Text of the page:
Israeli police show school kids how to 'confirm kill' of already incapacitated suspect in violation of the law

Demonstration by police at community relations event for 5th grade Israeli pupils contradicts the law, which only allows such force in situations of threats to life.

An Israeli police re-enactment of officers "confirming the kill" of an already incapacitated suspect violates the law, Adalah – The Legal Center for Arab Minority Rights in Israel said on Wednesday, 10 May 2017.


Two days ago, on Monday, 8 May 2017, four Israeli special patrol officers participating in a community relations program before a fifth-grade school children demonstrated how they open fire on a suspect even after he has already been rendered incapacitated in order to ensure that he was killed, according to a police narration at the scene.


A parent in attendance filmed the entire incident and posted the video on her Facebook page.


[CLICK HERE to watch the video of the police demonstration]


Adalah General Director Hassan Jabareen said: "The Israeli police practice of 'confirming a kill' doesn't just illustrate that police kill Palestinians against the law – even those who pose no danger to officers or to others – but also constitutes a culture of violence directed at Palestinians in Israel."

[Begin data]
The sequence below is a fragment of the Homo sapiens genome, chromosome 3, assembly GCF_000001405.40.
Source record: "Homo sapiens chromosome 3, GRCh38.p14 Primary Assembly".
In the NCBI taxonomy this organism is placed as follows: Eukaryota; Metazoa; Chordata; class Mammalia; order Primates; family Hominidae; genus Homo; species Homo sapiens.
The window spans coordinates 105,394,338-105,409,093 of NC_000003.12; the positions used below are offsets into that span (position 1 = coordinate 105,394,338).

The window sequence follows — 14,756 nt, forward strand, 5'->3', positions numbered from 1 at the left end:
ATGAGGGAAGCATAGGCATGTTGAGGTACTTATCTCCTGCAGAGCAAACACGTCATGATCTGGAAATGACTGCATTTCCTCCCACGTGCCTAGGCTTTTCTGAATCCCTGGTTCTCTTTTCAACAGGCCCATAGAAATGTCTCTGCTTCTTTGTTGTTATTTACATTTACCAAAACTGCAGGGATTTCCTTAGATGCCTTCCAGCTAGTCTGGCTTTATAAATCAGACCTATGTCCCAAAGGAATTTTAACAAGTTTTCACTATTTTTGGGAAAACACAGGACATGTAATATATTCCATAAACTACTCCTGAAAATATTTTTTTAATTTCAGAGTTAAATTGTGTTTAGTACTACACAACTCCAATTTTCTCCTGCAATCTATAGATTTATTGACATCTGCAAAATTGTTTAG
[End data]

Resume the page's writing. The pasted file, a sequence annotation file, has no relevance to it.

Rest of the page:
Following the Israeli police killing of Palestinian man Mohammad Abu Khalaf in East Jerusalem in February 2016, the Justice Ministry's Police Investigations Division (Mahash) dismissed Adalah's demand to probe the shooting, specifying that "these are the instincts of Border Police officers." Adalah argued in a complaint to 'Mahash' that this incident, in fact, amounts to an "extrajudicial execution", in violation of both Israeli and international law.


Monday's demonstration – conducted in the framework of a police community relations initiative before dozens of children – revealed that Israeli officers implement a "shoot-to-kill" policy ensuring that even prone, incapacitated suspects, who are not a danger to the lives of others, are shot dead.



In September 2015, the Israeli government announced a relaxation in the police’s detailed "rules of engagement." The amendment of these rules of engagement led to a dramatic increase in the use of lethal force by police, apparently in unjustifiable circumstances, including many instances of what appear to be extra-judicial executions (EJEs), with police resorting to the harshest, often lethal means rather than arresting the suspects when they no longer posed any danger.


This "shoot-to-kill" phenomenon against Palestinian youth has become alarmingly widespread, particularly in East Jerusalem, as well as other parts of the West Bank


EJEs are effectively prohibited under the UN Convention Against Torture (CAT) and the International Covenant on Civil and Political Rights (ICCPR).